“There’s no such thing as bad weather, just bad clothing.” I was reminded of this quote recently when I watched my daughter burst through the front gate in her summer uniform, drenched to the bone having copped an autumn shower whilst walking home from school. Why is it all Tween girls seem to hate jumpers, eschew umbrellas and refuse pointblank to wear raincoats? I showed little sympathy.
During autumn (March, April, May) in the southern hemisphere, Mother Nature puts on a spectacular outdoor display. With crisp, clear days, the sky can appear impossibly blue. Occasional downpours can be theatrical to say the least. Deciduous plants prepare for their winter rest, their leaves change colour and then fall from the tree completely. The result? A dazzling display of colour and movement throughout your suburb and nearby botanic gardens and parks. It’s time to find the right clothing and head outdoors!
Here’s our go-to list of things you and your children can do during the cooler months:
- Children enjoy collecting leaves at this time of year. With every colour from grubby browns, light and vibrant yellows, dusky purples through to eye-popping scarlets and reds, now is the time to do some colouring in! Your kids can collect leaves of as many shapes and colours as they can and then, at home, try and recreate the colours they’ve found in nature.
- They can also do leaf stencilling, paint the leaves themselves or stick them to a piece of paper to make leaf people or animals.
- Find a deciduous tree that is just starting to turn and that is easy to visit each day. Encourage your child to take a photo of the tree from the same position over a period of about a fortnight or more. At the end of the process, combine all the photos and you’ll have a lovely visual representation of the process of autumn. Pick the top six photos and pop them in a frame.
- Easter is almost upon us. If you celebrate it, egg blowing and decoration is an almost obligatory activity for kids aged from 6-12.
- Encourage your kids to go on a spider hunting adventure and photograph what they find. The beautiful Leaf Curling, Golden Orb, Garden Weavers and St Andrew’s Cross spiders are all active in the garden at present. When I was little, I used to play chicken with my friends and we’d pluck the curled leaves from webs then uncurl them until the spider launched out of the end. Always made us jump ~ poor spiders.
- Don’t forget puddle jumping! It’s a joyous activity for kids and parents alike. Try it barefoot, there’s nothing like it. Or simply stand barefoot in the gutter after a downpour and watch the cold water run over your feet.
- Autumn offers the opportunity to create a beautiful found collection. Lichen-covered twigs, spent seed cases and funky nuts, fallen bird’s eggs and discarded nests are all on offer.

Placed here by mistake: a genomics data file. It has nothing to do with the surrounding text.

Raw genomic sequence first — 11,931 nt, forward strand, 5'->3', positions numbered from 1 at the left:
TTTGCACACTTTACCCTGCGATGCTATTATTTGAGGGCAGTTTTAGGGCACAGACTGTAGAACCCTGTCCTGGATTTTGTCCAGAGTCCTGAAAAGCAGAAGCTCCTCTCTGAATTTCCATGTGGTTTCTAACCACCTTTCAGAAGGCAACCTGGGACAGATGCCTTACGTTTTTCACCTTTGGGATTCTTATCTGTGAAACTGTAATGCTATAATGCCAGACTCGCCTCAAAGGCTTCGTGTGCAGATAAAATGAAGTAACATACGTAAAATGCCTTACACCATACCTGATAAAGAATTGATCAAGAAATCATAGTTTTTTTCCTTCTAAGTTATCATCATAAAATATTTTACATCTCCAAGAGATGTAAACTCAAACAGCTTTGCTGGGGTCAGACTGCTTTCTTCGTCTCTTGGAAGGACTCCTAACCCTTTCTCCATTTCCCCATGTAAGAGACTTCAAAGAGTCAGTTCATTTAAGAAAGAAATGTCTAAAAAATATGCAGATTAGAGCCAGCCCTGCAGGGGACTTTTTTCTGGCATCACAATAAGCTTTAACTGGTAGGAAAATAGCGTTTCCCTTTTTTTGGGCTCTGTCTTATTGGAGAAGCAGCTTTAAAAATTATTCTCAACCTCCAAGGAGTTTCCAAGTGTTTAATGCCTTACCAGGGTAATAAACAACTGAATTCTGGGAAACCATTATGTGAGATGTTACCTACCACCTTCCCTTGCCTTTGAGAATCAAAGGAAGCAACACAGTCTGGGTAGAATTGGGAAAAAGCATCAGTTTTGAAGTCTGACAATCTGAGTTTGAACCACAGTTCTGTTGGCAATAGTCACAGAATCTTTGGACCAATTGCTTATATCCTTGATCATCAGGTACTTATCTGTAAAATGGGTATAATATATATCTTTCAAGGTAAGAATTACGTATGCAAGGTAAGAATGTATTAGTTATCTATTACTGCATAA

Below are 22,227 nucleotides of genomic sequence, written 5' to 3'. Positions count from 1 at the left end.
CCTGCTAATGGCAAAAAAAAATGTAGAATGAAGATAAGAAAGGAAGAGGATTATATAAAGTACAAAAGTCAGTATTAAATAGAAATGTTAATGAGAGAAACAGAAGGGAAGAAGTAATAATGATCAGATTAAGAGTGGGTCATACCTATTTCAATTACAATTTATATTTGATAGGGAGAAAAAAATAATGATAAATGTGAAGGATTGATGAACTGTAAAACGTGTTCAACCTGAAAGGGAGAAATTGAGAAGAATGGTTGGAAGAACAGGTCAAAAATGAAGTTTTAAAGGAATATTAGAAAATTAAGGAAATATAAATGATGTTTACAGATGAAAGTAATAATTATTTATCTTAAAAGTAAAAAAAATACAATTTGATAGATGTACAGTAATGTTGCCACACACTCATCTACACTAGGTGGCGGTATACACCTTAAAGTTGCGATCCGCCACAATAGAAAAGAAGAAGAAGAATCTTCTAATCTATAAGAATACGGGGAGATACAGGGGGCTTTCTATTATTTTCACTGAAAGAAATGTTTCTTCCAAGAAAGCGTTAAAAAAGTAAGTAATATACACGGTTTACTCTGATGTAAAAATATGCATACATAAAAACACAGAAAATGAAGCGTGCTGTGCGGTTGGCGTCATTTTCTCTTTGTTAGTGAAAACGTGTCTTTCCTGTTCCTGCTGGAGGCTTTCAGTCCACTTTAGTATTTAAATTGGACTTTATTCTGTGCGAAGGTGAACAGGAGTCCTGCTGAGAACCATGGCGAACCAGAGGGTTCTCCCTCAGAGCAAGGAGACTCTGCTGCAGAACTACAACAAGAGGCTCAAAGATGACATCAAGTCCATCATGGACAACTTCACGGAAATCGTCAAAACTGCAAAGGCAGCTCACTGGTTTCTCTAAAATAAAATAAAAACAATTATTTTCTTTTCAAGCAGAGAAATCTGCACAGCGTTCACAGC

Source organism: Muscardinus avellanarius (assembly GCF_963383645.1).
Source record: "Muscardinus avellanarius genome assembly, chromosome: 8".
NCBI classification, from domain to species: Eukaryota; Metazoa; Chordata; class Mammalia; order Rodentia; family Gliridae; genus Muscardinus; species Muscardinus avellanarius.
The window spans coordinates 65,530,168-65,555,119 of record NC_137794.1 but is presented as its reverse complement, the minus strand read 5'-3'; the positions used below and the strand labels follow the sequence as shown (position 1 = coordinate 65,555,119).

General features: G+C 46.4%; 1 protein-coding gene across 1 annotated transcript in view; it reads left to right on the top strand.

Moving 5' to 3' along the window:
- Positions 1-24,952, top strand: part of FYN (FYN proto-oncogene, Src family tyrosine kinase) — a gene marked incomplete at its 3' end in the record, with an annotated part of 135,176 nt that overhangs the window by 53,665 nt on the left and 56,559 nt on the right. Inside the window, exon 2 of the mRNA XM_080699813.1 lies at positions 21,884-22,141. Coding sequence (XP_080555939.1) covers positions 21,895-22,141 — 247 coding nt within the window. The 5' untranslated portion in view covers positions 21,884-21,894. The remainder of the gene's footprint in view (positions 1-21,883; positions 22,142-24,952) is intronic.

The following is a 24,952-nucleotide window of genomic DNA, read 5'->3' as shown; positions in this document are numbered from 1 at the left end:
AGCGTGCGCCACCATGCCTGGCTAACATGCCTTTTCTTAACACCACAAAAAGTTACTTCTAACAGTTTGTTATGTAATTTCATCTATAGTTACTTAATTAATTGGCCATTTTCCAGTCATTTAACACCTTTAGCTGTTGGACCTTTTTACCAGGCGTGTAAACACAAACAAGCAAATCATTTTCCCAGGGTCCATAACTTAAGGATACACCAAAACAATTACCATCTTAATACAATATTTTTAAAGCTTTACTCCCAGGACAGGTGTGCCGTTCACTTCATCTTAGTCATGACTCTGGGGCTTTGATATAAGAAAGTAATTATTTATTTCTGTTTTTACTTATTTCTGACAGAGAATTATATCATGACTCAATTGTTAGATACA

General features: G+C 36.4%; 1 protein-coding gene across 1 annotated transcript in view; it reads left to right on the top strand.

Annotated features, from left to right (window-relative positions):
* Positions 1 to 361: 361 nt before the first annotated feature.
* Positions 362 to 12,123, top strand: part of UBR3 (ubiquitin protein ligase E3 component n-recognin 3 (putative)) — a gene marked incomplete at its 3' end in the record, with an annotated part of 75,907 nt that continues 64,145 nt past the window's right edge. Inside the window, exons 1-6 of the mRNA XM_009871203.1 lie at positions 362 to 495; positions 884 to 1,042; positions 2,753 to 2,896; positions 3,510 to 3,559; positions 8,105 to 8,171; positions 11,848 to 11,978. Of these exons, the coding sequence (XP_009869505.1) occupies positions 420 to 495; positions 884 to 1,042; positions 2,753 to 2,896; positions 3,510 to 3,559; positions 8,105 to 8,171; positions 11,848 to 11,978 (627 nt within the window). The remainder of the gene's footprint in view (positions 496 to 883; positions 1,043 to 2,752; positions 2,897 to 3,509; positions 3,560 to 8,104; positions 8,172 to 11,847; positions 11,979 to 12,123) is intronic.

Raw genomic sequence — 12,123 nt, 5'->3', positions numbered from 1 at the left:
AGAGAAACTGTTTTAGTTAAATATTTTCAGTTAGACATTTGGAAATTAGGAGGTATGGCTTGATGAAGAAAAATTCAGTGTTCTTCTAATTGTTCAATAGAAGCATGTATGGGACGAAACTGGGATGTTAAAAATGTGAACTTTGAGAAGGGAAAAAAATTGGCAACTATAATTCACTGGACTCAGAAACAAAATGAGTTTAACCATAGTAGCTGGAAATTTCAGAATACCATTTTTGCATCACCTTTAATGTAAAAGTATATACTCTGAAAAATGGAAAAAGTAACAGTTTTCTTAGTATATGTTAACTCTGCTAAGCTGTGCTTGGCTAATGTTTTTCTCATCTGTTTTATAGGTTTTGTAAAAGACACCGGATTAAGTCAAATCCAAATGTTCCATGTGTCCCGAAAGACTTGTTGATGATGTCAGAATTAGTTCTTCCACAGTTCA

- Many plants will also have a good display of berries, which can look beautiful indoors in a vase. Rosehips are particularly pretty. Remember to watch for berries inadvertently being popped into the mouth by a little one. All can be potentially toxic or pose a choking risk.
- Now is the perfect time to plant bulbs for a spring display. Tulips, Hyacinth, Daffodils, Jonquils, Bluebells, and Snowdrops can all be planted depending on where in Australia you live. If space in the garden is at a premium, they’ll happily do in a pot on your balcony or verandah.
- Get down and dirty in the patch: It’s time to pop in seedlings of beetroot, broad beans, broccoli, carrots, cauliflower, spinach, cabbages, peas, lettuce (best time), parsnip, radish, silverbeet, snow peas and sugar snaps. Potatoes can also be planted, as can the funky and delicious celeriac root. It’s a busy time in the patch and even if you plant only a few of these, you’ll have a garden fit to bursting with beautiful produce come summer.
- Stuff some pumpkins, make a mushroom risotto or soup, pickle some cabbage, stew some plums, poach some pears or make some blackberry jam. There’s some sensational produce in season now and there are a million recipes out there on the Internet. Just remember to involve your children in the kitchen. In doing so, you are teaching them about seasons, food sources and potentially broadening their palates.
- Go star watching at night. Autumn night skies can be truly spectacular at this time of year.
- Go mushroom hunting if you have access to a rural area. Pine mushrooms are in season right now and to my mind are amongst the prettiest and most delicious mushrooms on the planet. Just make sure you are certain that what you pick is edible.
- Fly a kite. Autumn comes with wind…
- If it’s a truly miserable day, curl up by the window with a book and watch the rain patterns as they splash upon your window.
What are your favourite activities during autumn?
Until next time…